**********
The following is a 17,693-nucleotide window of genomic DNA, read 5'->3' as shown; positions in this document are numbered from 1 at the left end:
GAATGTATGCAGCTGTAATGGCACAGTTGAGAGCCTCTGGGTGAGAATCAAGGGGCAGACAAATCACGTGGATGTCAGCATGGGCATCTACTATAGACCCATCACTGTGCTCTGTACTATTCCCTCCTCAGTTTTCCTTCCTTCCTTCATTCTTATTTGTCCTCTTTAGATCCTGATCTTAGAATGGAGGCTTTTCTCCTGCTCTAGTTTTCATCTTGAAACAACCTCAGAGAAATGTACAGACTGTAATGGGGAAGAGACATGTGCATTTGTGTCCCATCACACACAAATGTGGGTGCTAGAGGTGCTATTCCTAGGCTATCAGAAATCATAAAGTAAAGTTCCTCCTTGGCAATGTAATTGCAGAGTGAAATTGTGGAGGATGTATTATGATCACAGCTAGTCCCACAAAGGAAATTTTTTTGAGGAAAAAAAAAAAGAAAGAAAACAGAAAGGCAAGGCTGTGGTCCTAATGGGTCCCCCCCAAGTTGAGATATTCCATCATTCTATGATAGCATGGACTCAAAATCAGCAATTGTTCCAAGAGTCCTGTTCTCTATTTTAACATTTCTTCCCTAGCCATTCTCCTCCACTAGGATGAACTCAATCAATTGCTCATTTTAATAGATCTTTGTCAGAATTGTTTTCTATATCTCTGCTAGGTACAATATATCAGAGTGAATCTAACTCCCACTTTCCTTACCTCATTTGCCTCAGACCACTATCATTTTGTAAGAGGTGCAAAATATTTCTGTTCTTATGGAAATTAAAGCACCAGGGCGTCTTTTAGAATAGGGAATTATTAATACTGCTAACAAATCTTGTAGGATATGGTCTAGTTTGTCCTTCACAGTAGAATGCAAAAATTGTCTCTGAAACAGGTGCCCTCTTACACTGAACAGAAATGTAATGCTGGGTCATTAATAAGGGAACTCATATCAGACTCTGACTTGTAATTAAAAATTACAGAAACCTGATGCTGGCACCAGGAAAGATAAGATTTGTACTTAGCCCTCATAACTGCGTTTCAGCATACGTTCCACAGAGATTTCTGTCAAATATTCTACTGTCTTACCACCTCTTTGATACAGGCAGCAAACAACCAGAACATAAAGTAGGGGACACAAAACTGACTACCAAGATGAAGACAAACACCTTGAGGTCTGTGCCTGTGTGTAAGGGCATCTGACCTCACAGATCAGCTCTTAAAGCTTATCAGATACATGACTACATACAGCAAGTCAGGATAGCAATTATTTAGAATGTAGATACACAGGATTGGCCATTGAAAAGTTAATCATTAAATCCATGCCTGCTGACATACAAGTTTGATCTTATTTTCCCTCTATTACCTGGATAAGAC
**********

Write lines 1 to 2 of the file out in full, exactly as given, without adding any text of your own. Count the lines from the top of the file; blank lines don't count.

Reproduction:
The following is a 17,693-nucleotide window of genomic DNA, read 5'->3' as shown; positions in this document are numbered from 1 at the left end:
GAATGTATGCAGCTGTAATGGCACAGTTGAGAGCCTCTGGGTGAGAATCAAGGGGCAGACAAATCACGTGGATGTCAGCATGGGCATCTACTATAGACCCATCACTGTGCTCTGTACTATTCCCTCCTCAGTTTTCCTTCCTTCCTTCATTCTTATTTGTCCTCTTTAGATCCTGATCTTAGAATGGAGGCTTTTCTCCTGCTCTAGTTTTCATCTTGAAACAACCTCAGAGAAATGTACAGACTGTAATGGGGAAGAGACATGTGCATTTGTGTCCCATCACACACAAATGTGGGTGCTAGAGGTGCTATTCCTAGGCTATCAGAAATCATAAAGTAAAGTTCCTCCTTGGCAATGTAATTGCAGAGTGAAATTGTGGAGGATGTATTATGATCACAGCTAGTCCCACAAAGGAAATTTTTTTGAGGAAAAAAAAAAAGAAAGAAAACAGAAAGGCAAGGCTGTGGTCCTAATGGGTCCCCCCCAAGTTGAGATATTCCATCATTCTATGATAGCATGGACTCAAAATCAGCAATTGTTCCAAGAGTCCTGTTCTCTATTTTAACATTTCTTCCCTAGCCATTCTCCTCCACTAGGATGAACTCAATCAATTGCTCATTTTAATAGATCTTTGTCAGAATTGTTTTCTATATCTCTGCTAGGTACAATATATCAGAGTGAATCTAACTCCCACTTTCCTTACCTCATTTGCCTCAGACCACTATCATTTTGTAAGAGGTGCAAAATATTTCTGTTCTTATGGAAATTAAAGCACCAGGGCGTCTTTTAGAATAGGGAATTATTAATACTGCTAACAAATCTTGTAGGATATGGTCTAGTTTGTCCTTCACAGTAGAATGCAAAAATTGTCTCTGAAACAGGTGCCCTCTTACACTGAACAGAAATGTAATGCTGGGTCATTAATAAGGGAACTCATATCAGACTCTGACTTGTAATTAAAAATTACAGAAACCTGATGCTGGCACCAGGAAAGATAAGATTTGTACTTAGCCCTCATAACTGCGTTTCAGCATACGTTCCACAGAGATTTCTGTCAAATATTCTACTGTCTTACCACCTCTTTGATACAGGCAGCAAACAACCAGAACATAAAGTAGGGGACACAAAACTGACTACCAAGATGAAGACAAACACCTTGAGGTCTGTGCCTGTGTGTAAGGGCATCTGACCTCACAGATCAGCTCTTAAAGCTTATCAGATACATGACTACATACAGCAAGTCAGGATAGCAATTATTTAGAATGTAGATACACAGGATTGGCCATTGAAAAGTTAATCATTAAATCCATGCCTGCTGACATACAAGTTTGATCTTATTTTCCCTCTATTACCTGGATAAGAC